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The Crowded Acre – The Grass is Always Greener …

By Jennifer Welch

I never did fall in love with the idea of grazing our livestock on leased property 10 miles from the farm. The idea never sat well with me for a variety of reasons, the loftiest of which has been protection from predators. Our poultry are protected round-the-clock by a 140-pound livestock guard dog who resides on our property. The Nigerian Dwarf dairy goats benefit from his protection as well – being the little bite-size nuggets that they are. I don’t worry too much about our breeding pigs, as they average 600 pounds apiece, but the freshly weaned feeders would make quite a tempting snack. And the sweet, trusting Jersey cows make a nice target while they are calving or just afterward with a small, velvety calf by their side. No, I don’t like the idea of pasturing any of these animals even just 15 minutes away from our home base, but that is what we had to do to make things work.  

We knew, before we bought our little starter herd of Scottish Highland cattle, that we would have to find property on which to graze them. Our farm sits in the piñons, fairly well-suited to raising a small number of pigs and free-range poultry, but not cows. We chose the Highland breed because they are very protective mothers, among other things. After hearing stories of coyotes stealing freshly born calves from the helpless cows, we weren’t even sure if we wanted to give it a try at all. But we got our little herd and turned them loose onto 100 acres along Cottonwood Creek just as fall set into the valley. That was about three and a half years ago. We haven’t lost a cow or calf to predation yet, instead facing an entirely different struggle.

I never thought I would find myself repeatedly outsmarted by a group of round, fuzzy cows. Pigs are intelligent but, being the food whores that they are, they are easy to coerce. Ducks are easy, moving as a single flock in response to pressure. Herding chickens is like herding cats: The only way to prove your superior intelligence is to never put yourself in a situation where you are trying to get either any of these animals to do something they aren’t already doing. Even cows have identifiable pressure points; moving them isn’t terribly difficult if you simply pay attention to how they react to specific pressure. The problem, however, didn’t start with how the cows behaved when I was with them … it’s how they behaved when I wasn’t with them that became the problem. It started innocently enough on the Fourth of July a few years ago. After the parade and a casual lunch in town, we drove over to the cows to check on them before heading home. Just as we drove across the creek, we were forced to stop abruptly in the middle of the road. The cows were out – in the middle of the road, smirking at us. I spent a long time driving them back down the creek, through the seven levels of mosquito hell, to what I was hoping would be a gaping hole in the fence. Much to my dismay, there was no hole. There was simply a spot in the fenceline, identical to all the rest, that they had decided to climb through (or over, or under) because they are jerks. Variations of this incident have repeated, on and off, for the better part of our lease term.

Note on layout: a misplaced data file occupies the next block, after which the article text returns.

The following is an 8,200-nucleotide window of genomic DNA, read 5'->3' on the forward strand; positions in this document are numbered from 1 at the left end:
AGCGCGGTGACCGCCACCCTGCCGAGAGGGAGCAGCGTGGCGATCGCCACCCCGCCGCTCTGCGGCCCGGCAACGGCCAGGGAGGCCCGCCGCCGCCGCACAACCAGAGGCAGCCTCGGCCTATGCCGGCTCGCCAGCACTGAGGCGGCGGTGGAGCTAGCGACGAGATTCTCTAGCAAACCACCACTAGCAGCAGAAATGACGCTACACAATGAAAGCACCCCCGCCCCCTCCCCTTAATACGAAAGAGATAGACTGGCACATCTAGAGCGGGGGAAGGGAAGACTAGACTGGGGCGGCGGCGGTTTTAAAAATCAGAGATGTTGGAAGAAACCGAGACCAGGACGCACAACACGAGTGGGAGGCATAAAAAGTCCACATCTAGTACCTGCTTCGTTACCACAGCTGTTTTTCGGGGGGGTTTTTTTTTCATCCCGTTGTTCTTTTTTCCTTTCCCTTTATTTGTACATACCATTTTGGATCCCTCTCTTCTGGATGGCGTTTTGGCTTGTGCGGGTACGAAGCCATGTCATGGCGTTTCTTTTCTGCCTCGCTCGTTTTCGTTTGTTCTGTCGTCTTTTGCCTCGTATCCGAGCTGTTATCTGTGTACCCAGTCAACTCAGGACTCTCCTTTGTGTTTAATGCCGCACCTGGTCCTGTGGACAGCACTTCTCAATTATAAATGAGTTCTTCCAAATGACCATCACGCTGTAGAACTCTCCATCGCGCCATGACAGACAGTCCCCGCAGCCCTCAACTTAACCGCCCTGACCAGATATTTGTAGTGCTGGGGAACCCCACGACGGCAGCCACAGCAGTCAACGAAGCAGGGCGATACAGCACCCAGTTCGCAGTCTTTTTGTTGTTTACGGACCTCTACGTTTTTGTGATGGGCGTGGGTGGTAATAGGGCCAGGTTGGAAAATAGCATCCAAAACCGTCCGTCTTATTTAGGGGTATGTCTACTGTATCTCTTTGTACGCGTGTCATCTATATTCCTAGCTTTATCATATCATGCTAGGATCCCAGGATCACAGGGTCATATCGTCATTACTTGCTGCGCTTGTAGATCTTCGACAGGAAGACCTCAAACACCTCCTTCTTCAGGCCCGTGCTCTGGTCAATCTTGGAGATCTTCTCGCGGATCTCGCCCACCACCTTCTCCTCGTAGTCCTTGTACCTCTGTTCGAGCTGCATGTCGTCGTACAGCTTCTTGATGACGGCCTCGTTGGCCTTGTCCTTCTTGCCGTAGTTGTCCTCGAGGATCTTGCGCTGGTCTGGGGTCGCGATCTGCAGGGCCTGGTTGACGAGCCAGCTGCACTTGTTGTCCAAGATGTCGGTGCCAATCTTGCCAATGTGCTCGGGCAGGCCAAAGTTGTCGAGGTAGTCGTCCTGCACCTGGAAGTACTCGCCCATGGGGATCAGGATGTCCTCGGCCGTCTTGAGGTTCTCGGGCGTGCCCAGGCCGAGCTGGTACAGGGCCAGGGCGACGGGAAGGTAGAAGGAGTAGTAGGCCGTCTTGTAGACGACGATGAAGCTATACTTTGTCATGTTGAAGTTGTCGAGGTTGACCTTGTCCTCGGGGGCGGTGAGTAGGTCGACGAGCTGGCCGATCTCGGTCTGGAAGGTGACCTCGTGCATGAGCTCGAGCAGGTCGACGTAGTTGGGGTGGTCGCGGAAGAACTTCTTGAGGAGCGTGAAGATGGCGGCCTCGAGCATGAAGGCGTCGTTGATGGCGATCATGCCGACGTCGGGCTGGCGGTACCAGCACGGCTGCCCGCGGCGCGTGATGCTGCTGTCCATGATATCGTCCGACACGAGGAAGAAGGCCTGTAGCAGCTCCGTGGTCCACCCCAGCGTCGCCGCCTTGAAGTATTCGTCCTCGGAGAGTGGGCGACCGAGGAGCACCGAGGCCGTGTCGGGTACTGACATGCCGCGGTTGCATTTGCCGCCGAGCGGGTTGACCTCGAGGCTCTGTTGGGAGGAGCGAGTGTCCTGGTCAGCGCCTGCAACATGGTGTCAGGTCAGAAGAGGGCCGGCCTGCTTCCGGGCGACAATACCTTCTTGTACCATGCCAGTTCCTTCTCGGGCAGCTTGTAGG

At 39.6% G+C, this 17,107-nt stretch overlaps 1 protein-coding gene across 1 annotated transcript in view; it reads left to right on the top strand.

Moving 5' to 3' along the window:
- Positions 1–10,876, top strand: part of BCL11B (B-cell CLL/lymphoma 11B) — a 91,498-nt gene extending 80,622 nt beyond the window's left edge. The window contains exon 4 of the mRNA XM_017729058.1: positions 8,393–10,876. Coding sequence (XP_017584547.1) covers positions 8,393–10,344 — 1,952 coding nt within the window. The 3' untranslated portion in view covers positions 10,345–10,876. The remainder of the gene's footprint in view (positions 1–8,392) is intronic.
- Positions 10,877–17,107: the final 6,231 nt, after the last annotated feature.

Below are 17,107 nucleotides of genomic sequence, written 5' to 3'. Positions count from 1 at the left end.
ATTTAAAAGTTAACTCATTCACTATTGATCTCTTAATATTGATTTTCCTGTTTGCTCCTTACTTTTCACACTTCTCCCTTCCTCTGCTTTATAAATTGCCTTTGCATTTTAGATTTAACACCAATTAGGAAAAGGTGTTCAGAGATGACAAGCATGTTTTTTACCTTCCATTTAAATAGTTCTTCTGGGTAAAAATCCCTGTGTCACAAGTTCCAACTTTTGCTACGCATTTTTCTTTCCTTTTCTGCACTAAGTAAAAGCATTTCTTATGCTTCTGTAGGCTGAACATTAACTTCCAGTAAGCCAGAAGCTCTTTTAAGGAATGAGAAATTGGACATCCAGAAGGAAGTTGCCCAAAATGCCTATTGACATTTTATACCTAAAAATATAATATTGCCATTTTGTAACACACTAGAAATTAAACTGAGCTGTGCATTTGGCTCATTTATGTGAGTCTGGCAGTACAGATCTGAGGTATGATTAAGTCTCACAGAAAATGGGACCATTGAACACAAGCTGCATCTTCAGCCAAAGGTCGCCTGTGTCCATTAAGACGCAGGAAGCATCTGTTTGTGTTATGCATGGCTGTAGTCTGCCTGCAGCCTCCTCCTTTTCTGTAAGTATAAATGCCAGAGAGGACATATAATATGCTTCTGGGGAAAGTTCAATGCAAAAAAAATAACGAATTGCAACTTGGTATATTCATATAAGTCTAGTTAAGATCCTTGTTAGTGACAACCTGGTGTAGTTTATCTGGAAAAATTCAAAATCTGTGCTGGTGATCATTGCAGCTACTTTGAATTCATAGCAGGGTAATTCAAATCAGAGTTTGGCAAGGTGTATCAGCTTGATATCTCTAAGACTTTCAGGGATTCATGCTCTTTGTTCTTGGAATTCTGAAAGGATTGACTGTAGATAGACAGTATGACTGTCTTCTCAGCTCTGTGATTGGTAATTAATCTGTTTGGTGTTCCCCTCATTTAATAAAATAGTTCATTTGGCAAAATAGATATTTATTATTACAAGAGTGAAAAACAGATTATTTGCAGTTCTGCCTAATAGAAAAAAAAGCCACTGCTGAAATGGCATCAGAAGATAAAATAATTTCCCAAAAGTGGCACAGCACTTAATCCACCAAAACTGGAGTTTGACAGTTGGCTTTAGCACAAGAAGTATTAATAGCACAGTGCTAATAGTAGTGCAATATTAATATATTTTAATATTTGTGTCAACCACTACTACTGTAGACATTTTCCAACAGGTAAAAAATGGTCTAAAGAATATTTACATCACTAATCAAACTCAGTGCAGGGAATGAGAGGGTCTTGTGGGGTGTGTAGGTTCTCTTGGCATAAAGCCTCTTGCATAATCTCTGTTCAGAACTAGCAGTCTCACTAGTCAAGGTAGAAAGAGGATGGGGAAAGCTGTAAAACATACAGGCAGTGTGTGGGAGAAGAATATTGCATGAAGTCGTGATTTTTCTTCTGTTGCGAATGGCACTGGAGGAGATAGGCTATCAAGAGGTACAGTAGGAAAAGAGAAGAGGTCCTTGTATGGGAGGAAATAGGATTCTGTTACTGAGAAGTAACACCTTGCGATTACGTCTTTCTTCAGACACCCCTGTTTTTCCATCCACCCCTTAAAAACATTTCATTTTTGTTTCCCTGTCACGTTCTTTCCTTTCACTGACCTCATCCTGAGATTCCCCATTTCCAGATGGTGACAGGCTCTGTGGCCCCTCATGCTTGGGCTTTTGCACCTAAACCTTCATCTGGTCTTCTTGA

I feel as though I have repaired miles of fence several times over. I am a fence-stay ninja, a woven-wire warrior and a complete and utter failure at containing my own animals. At this point, we are down to either replacing the dilapidated fencing on a property we don’t own or finding a new property. I’m not even sure if the latter is truly an option. I have completely fallen in love with the area the cows are in, with the neighbors in the vicinity and with the cows themselves. And while I can’t exactly see how we will make this work, I can’t see how I can walk away from it either. Soon enough there will be velvety calves making appearances and, for a brief moment, my mind will turn back to worrying about safety from predators. Then the weather will warm up and the grass will grow green and the cows will be content in their pasture for three whole seconds … until they take a peek at the other side, that is.

Jen Welch lives and writes in the Upper Arkansas River Valley and spends her free time telling cows and pigs where to go and what to do, while letting the chickens and cats figure it out for themselves.